Roof caves in? No problem for Brothers Osborne, who take the show atop their bus

John Osborne, left, and T.J. Osborne of Brothers Osborne, pose in the press room with their hardware for vocal duo of the year at the 50th CMA Awards last month in Nashville.
John Osborne, left, and T.J. Osborne of Brothers Osborne, pose in the press room with their hardware for vocal duo of the year at the 50th CMA Awards last month in Nashville.
(Evan Agostini/Invision/AP)

While “blowing the roof off” a venue is generally a euphemism for describing great shows, Brothers Osborne have had some discomfittingly close calls with the real thing of late.

For the second time in two weeks, the CMA-winning country duo, composed of brothers T.J. and John Osborne, has had to deal with falling chunks of ceiling at shows. 

In late November, at the Egyptian Theatre in Boise, Idaho, the pair had to cut short a performance when bits began falling from above near the end of their performance. 

But the Maryland siblings took another old axiom — “the show must go on” —  to heart Saturday night in Hanford, Calif., when unsafe conditions in the Hanford Fox Theatre forced them to scramble for an alternative. Their solution? Move the show outdoors to the top of their tour bus. The unconventional setting prompted them to stream the whole show on Facebook Live. (Warning: Some NSFW language.)

“I’ve never really heard of this problem happening and out of all of the hundreds of shows we’ve done, I’ve never had it happen” said T.J. Osborne by phone as the brothers tooled around L.A. on a day off from their “Dirt Rich” tour in support of their debut album “Pawn Shop.”  The pair play the Belasco Theater on Thursday.

“The first time it happened in Boise it was right at the end of the show,” said Osborne, recalling their first encounter with a wobbly ceiling. “So the people there at least got to see a relatively regular set. Last night, right before [opener] Lucie Silvas was about to play, a huge piece of the roof fell down at once right on her piano bench. And it’s like plaster, so it’s really hard and heavy. And so they came right in and the owner of the building and our tour manager collectively came to the conclusion that it needed to be rescheduled.” (The rescheduled date will be announced soon.)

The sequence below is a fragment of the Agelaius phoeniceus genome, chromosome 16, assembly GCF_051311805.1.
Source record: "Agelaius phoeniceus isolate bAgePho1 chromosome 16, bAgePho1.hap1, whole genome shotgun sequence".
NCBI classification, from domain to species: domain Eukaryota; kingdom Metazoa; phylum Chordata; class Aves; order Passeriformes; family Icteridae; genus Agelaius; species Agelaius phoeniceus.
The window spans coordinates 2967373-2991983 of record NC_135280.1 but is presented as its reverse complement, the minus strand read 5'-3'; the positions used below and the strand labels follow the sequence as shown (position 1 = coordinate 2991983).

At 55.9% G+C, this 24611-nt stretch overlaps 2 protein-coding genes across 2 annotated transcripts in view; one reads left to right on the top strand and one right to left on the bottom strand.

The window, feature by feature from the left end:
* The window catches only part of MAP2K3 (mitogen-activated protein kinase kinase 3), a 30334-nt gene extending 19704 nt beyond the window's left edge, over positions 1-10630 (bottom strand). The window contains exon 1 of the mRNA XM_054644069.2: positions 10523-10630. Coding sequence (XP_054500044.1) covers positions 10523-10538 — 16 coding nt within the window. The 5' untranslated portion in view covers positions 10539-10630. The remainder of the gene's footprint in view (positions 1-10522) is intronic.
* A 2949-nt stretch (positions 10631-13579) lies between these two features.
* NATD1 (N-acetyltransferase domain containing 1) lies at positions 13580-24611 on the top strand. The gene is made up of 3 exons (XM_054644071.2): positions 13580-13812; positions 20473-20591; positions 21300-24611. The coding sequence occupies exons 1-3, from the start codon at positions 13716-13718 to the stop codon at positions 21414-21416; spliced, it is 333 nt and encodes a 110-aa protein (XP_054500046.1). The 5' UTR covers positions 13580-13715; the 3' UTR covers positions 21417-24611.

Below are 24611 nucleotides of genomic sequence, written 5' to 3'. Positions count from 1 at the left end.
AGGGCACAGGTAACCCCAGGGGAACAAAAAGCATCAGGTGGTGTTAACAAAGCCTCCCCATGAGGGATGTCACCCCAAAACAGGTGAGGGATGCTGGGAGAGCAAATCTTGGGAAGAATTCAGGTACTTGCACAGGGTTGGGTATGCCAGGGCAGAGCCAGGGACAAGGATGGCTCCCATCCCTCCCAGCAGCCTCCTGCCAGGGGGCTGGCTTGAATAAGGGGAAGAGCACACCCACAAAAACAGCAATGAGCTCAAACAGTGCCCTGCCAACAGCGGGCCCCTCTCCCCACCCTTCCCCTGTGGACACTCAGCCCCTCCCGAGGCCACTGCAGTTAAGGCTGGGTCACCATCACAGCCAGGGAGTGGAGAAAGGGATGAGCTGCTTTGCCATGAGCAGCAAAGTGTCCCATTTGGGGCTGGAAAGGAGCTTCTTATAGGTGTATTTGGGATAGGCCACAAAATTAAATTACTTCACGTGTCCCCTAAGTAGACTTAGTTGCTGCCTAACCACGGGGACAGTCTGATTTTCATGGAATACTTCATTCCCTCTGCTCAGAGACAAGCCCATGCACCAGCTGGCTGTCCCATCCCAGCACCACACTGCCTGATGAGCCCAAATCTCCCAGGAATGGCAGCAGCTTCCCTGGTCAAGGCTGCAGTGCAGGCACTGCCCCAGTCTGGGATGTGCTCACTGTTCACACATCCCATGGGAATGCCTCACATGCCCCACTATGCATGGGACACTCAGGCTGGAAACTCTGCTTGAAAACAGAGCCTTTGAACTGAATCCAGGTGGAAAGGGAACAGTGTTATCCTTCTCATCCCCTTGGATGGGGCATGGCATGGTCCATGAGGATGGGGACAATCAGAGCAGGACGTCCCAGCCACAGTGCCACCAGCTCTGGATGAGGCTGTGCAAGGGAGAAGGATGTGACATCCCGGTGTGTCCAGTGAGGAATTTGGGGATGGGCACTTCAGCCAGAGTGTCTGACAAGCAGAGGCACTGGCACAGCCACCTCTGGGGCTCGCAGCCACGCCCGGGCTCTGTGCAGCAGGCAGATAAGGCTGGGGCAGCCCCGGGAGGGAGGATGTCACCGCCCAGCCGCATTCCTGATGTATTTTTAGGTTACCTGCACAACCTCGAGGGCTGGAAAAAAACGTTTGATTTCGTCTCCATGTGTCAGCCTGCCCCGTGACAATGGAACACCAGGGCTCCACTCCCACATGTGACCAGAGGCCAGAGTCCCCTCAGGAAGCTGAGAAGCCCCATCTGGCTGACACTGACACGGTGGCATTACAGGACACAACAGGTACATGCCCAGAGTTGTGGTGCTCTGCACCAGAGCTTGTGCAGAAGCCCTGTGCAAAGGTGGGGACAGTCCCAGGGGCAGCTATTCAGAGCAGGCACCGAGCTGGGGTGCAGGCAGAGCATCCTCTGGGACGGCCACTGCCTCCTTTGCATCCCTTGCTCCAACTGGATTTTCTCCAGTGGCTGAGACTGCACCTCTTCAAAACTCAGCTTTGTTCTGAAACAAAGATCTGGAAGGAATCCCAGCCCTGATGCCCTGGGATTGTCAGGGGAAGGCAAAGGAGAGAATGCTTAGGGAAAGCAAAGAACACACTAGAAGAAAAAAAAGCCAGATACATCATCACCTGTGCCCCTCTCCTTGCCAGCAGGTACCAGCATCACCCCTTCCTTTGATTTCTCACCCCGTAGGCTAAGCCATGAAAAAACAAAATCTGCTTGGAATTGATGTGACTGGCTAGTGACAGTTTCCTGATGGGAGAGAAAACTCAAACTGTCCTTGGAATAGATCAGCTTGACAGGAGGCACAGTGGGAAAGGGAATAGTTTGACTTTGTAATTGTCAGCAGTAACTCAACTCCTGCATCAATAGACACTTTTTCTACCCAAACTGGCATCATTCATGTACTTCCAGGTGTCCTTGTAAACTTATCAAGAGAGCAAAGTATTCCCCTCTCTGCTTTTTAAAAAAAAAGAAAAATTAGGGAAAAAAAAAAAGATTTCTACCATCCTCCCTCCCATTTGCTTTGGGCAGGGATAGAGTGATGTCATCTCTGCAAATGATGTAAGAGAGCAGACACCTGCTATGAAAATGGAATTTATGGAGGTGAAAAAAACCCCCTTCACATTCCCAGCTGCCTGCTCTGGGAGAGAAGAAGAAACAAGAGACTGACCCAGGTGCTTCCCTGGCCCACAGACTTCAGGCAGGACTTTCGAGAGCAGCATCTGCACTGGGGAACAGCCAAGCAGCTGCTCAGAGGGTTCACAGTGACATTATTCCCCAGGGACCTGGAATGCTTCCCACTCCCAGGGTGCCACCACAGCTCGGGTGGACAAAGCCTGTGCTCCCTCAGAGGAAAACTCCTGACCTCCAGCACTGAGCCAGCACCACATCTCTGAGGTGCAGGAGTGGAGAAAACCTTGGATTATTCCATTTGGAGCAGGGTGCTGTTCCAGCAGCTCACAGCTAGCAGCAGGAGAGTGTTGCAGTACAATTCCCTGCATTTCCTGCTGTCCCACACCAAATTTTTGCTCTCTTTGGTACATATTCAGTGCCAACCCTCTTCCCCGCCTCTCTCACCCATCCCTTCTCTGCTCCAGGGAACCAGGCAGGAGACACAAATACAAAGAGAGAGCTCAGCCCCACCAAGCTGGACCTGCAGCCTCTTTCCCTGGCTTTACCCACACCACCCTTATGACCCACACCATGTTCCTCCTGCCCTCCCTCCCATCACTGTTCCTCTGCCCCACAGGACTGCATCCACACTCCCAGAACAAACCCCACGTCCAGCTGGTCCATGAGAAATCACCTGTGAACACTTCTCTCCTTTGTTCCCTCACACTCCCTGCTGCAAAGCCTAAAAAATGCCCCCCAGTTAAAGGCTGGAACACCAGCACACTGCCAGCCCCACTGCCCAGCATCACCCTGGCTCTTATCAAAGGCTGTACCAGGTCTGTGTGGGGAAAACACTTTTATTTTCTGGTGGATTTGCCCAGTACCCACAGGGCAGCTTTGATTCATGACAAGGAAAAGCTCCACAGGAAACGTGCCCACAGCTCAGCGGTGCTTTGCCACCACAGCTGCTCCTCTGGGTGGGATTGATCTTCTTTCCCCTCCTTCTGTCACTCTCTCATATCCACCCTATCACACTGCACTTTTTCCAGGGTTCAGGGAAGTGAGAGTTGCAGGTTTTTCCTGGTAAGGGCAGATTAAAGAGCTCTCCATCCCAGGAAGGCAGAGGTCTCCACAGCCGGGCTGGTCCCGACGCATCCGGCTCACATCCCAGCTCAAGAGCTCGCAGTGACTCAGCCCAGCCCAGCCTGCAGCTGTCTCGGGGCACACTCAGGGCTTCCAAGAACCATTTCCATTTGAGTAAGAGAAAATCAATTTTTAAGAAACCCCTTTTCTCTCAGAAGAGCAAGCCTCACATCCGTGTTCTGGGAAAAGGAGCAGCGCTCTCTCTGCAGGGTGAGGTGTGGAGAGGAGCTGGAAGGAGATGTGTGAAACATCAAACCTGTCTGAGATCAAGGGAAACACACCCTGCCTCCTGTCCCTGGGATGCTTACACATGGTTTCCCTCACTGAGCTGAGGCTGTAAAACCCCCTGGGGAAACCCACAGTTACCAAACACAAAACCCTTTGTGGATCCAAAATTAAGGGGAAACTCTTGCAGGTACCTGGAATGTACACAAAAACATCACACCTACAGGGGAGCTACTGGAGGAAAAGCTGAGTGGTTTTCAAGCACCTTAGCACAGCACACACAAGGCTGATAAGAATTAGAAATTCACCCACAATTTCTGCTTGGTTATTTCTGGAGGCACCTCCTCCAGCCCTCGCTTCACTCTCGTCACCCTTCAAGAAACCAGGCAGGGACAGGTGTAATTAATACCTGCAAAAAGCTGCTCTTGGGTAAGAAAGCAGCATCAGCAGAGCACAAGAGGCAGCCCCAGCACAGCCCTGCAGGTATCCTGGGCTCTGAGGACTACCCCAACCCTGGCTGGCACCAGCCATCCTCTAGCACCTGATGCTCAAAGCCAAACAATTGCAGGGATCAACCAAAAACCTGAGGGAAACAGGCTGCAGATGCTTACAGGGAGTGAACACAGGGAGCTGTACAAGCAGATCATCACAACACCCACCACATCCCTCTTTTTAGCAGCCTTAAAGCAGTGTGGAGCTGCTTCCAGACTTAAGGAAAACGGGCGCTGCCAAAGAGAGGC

But the brothers were concerned about canceling on a crowd already at the theatre or en route. “Even for the people that just live in Hanford, these people have babysitters and they’ve changed their schedules and sometimes for a show people people come out of their way. And I was like, ‘Man, that would really suck, even if they get another show. We’ve got to do something, some sort of consolation.’”

As they mulled their options, Brothers Osborne band bass player Pete Sternberg jokingly suggested playing on top of the group’s tour bus. “John and I were like, ‘Yeah, we should, let’s do that right now,’” says Osborne with a laugh. 

They hoisted up what they could fit of the PA, as well two microphones and a cocktail drum kit, climbed out the emergency hatch at the top of the bus and played a 30-minute set, Silvas, John Osborne’s wife, joined them for a number as well. The show included hits “Rum,” “Stay a Little Longer” and “21 Summer” — which was recently nominated for a Grammy for country duo or group performance — for the crowd that had moved onto the street in front of the theater. “We were hoping to do a little bit more, but once we got up there we realized there just was not a lot of room and it started raining, so we made it short and sweet, something they can remember. It was pretty fun.”

So should fans headed to the show at the Belasco don hard hats? 

“Yeah, exactly, we’re having structural engineers do reconnaissance,” Osborne said with a laugh. 

The pair will be back in February for the Grammy Awards at Staples Center. “It’s a cliché,” says Osborne, “but it’s hard to convey just what an honor it is to be nominated. It’s pretty remarkable.”